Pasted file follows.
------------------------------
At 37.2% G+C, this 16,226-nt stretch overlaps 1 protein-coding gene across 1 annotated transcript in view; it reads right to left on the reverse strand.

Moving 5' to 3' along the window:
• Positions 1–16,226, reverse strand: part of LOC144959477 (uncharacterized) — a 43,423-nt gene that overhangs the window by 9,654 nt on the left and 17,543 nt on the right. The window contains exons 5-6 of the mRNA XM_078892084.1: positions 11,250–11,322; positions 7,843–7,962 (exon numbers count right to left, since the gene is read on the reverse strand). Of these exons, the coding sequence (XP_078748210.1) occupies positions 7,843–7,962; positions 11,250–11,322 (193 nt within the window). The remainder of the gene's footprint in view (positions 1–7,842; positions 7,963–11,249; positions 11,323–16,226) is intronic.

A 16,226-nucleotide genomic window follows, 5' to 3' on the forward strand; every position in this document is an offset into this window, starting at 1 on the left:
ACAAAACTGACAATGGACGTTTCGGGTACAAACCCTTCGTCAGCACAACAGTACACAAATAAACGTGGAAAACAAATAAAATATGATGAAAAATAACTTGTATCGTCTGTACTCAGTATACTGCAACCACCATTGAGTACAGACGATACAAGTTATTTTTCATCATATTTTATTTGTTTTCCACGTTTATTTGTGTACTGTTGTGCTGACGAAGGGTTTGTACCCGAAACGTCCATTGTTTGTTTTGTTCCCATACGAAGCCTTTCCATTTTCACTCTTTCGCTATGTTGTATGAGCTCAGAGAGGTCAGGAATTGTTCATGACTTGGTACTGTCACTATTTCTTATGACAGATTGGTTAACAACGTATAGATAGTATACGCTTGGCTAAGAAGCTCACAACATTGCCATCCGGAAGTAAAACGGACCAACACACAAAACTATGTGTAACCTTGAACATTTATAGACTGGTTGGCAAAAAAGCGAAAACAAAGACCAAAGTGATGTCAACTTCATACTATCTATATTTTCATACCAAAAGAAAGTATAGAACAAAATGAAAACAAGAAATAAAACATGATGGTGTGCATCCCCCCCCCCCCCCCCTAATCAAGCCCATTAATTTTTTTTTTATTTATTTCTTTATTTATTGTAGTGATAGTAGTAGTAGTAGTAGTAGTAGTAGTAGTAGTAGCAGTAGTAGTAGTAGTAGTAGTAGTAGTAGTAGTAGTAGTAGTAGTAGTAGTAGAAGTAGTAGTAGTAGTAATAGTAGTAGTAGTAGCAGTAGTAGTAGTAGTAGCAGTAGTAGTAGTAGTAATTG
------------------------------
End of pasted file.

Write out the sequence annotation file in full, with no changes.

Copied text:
At 37.2% G+C, this 16,226-nt stretch overlaps 1 protein-coding gene across 1 annotated transcript in view; it reads right to left on the reverse strand.

Moving 5' to 3' along the window:
• Positions 1–16,226, reverse strand: part of LOC144959477 (uncharacterized) — a 43,423-nt gene that overhangs the window by 9,654 nt on the left and 17,543 nt on the right. The window contains exons 5-6 of the mRNA XM_078892084.1: positions 11,250–11,322; positions 7,843–7,962 (exon numbers count right to left, since the gene is read on the reverse strand). Of these exons, the coding sequence (XP_078748210.1) occupies positions 7,843–7,962; positions 11,250–11,322 (193 nt within the window). The remainder of the gene's footprint in view (positions 1–7,842; positions 7,963–11,249; positions 11,323–16,226) is intronic.

A 16,226-nucleotide genomic window follows, 5' to 3' on the forward strand; every position in this document is an offset into this window, starting at 1 on the left:
ACAAAACTGACAATGGACGTTTCGGGTACAAACCCTTCGTCAGCACAACAGTACACAAATAAACGTGGAAAACAAATAAAATATGATGAAAAATAACTTGTATCGTCTGTACTCAGTATACTGCAACCACCATTGAGTACAGACGATACAAGTTATTTTTCATCATATTTTATTTGTTTTCCACGTTTATTTGTGTACTGTTGTGCTGACGAAGGGTTTGTACCCGAAACGTCCATTGTTTGTTTTGTTCCCATACGAAGCCTTTCCATTTTCACTCTTTCGCTATGTTGTATGAGCTCAGAGAGGTCAGGAATTGTTCATGACTTGGTACTGTCACTATTTCTTATGACAGATTGGTTAACAACGTATAGATAGTATACGCTTGGCTAAGAAGCTCACAACATTGCCATCCGGAAGTAAAACGGACCAACACACAAAACTATGTGTAACCTTGAACATTTATAGACTGGTTGGCAAAAAAGCGAAAACAAAGACCAAAGTGATGTCAACTTCATACTATCTATATTTTCATACCAAAAGAAAGTATAGAACAAAATGAAAACAAGAAATAAAACATGATGGTGTGCATCCCCCCCCCCCCCCCCTAATCAAGCCCATTAATTTTTTTTTTATTTATTTCTTTATTTATTGTAGTGATAGTAGTAGTAGTAGTAGTAGTAGTAGTAGTAGTAGCAGTAGTAGTAGTAGTAGTAGTAGTAGTAGTAGTAGTAGTAGTAGTAGTAGTAGAAGTAGTAGTAGTAGTAATAGTAGTAGTAGTAGCAGTAGTAGTAGTAGTAGCAGTAGTAGTAGTAGTAATTG